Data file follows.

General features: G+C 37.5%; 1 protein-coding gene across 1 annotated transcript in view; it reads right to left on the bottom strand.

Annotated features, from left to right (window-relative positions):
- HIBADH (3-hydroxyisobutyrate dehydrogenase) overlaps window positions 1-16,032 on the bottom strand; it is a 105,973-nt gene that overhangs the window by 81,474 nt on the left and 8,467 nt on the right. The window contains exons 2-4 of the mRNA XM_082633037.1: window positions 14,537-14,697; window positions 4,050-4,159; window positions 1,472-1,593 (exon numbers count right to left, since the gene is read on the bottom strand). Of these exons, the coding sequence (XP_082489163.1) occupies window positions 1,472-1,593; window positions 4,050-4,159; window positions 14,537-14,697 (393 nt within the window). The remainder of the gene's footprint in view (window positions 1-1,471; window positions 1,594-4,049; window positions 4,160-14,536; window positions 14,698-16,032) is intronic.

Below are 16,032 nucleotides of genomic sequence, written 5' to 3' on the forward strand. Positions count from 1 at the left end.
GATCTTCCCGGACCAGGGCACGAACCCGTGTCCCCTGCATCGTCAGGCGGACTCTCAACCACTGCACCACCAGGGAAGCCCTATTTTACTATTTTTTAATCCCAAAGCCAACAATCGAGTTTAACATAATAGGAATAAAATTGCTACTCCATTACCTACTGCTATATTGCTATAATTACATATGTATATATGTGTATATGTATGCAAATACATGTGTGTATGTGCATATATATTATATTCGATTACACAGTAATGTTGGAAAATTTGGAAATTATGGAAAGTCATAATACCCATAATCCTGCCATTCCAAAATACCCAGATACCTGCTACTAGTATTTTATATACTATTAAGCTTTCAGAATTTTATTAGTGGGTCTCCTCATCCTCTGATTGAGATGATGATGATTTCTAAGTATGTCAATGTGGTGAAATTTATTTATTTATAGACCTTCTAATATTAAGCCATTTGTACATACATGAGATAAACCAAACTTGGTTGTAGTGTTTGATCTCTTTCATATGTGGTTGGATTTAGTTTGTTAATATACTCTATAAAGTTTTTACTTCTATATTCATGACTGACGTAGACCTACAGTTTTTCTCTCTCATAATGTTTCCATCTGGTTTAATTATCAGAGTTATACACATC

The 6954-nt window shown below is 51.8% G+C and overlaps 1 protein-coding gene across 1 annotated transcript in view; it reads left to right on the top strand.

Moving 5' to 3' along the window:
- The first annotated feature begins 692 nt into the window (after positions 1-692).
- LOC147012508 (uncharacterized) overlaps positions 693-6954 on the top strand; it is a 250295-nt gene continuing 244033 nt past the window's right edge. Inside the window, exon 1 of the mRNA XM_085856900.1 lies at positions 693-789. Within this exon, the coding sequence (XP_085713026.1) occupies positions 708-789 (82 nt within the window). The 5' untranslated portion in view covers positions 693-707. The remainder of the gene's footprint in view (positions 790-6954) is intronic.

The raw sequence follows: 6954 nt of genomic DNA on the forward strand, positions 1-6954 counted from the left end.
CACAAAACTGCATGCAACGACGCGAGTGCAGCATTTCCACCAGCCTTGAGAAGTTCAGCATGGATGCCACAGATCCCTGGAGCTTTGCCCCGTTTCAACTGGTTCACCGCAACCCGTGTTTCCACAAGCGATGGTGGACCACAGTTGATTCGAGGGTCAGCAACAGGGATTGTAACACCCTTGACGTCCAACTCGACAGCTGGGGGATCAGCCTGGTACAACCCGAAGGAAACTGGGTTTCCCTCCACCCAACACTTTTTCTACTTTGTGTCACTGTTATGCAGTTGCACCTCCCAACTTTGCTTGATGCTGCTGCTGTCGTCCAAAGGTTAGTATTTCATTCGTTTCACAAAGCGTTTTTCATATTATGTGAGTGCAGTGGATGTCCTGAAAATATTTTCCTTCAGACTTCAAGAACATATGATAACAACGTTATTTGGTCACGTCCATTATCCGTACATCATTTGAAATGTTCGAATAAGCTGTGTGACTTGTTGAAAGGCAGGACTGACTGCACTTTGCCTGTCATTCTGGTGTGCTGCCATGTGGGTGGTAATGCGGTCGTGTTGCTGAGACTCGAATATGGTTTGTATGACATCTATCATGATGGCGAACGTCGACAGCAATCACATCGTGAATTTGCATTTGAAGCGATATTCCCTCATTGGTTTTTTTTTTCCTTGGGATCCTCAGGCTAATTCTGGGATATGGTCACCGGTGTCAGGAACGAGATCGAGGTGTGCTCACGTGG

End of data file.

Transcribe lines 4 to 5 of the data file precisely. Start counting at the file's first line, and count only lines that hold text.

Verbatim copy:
Below are 16,032 nucleotides of genomic sequence, written 5' to 3' on the forward strand. Positions count from 1 at the left end.
GATCTTCCCGGACCAGGGCACGAACCCGTGTCCCCTGCATCGTCAGGCGGACTCTCAACCACTGCACCACCAGGGAAGCCCTATTTTACTATTTTTTAATCCCAAAGCCAACAATCGAGTTTAACATAATAGGAATAAAATTGCTACTCCATTACCTACTGCTATATTGCTATAATTACATATGTATATATGTGTATATGTATGCAAATACATGTGTGTATGTGCATATATATTATATTCGATTACACAGTAATGTTGGAAAATTTGGAAATTATGGAAAGTCATAATACCCATAATCCTGCCATTCCAAAATACCCAGATACCTGCTACTAGTATTTTATATACTATTAAGCTTTCAGAATTTTATTAGTGGGTCTCCTCATCCTCTGATTGAGATGATGATGATTTCTAAGTATGTCAATGTGGTGAAATTTATTTATTTATAGACCTTCTAATATTAAGCCATTTGTACATACATGAGATAAACCAAACTTGGTTGTAGTGTTTGATCTCTTTCATATGTGGTTGGATTTAGTTTGTTAATATACTCTATAAAGTTTTTACTTCTATATTCATGACTGACGTAGACCTACAGTTTTTCTCTCTCATAATGTTTCCATCTGGTTTAATTATCAGAGTTATACACATC